Psalm Tones: They’ll Save Your Life!

Imagine this scenario: you’re a freshly hired Director of Sacred Liturgy. You’ve been handed the task of coordinating Lectors, Altar Boys, EMHC’S, and establish new choirs for the parish (in addition to its already existing 3 choirs). One choir provides music for Holy Days of Obligation and special feasts, and the other is a Schola for the Traditional Latin Mass.

Also imagine that with regards to a Schola, you’ve gone to one Chant Intensive hosted by the wonderful folks of CMAA, and the rest of your chant knowledge was gleaned from internet sources from the wonderful people at, CorpusChristiWatershed, and the (Links here, here and here) Are there enough tools at your disposal here to successfully get the Schola off the ground? Even if you teach your people solfege, will they be able to navigate the melismatic medieval chants compiled by Saint Gregory the Great? Will you be able to learn the Propers of the Mass fast enough for each Sunday along with a Mass Ordinary and proper responses?

Gregorio Sample

The answer is “yes”. It has been my experience over the pastfive months that teaching volunteers the proper chants from the Liber Usualis is probably too much for people with little experience with chant. The good news is there is a way to be faithful to the text of the Propers, and present them in a way that is singable! The answer to the problem is using Psalm tones!

If constructing Psalm tones is not in your tool set yet, it’s fine. There is a wonderful internet resource out there that can help! GABC is a gregorian chant software that is free online. If you’re a Google Chrome user, you can download the app for free in their app store. If you prefer a different web browser, you can go to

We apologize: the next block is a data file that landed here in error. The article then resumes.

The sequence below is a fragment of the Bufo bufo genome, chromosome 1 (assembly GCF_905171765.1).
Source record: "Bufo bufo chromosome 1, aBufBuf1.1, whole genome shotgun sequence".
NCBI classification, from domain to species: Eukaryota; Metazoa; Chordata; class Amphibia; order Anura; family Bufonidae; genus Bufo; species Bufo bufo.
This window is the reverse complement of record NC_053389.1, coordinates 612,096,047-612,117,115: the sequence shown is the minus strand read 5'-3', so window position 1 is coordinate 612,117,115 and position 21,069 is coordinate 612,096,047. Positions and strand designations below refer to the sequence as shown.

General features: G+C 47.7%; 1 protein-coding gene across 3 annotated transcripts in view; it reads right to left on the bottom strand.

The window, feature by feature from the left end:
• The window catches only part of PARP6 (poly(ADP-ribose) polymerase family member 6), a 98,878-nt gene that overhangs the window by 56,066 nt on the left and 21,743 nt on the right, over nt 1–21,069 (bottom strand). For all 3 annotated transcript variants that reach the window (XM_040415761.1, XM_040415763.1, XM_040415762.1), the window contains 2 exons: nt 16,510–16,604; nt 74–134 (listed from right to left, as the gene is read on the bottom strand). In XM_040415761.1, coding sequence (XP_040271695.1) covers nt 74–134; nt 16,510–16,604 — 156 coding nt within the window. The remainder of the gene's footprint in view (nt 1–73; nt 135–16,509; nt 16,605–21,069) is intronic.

This is a game changer. Any Mass that is needed for Sundays and major feasts is here. It will transcribe the propers in their original melodies, and if they are too difficult for your group to sing, you can click the option for Psalm toned propers. This option can be done for all of the propers in a feast, or for specific ones. Now if a certain chant is too difficult for your schola to tackle at the time, you can make it a Psalm tone that is accessible and singable!

I’ve employed this method with my Schola since its conception in Advent. It is an incredibly successful way to get people started singing the Propers of the Traditional Latin Mass. If you’re thinking about starting a Schola at your parish, I highly recommend checking this out!



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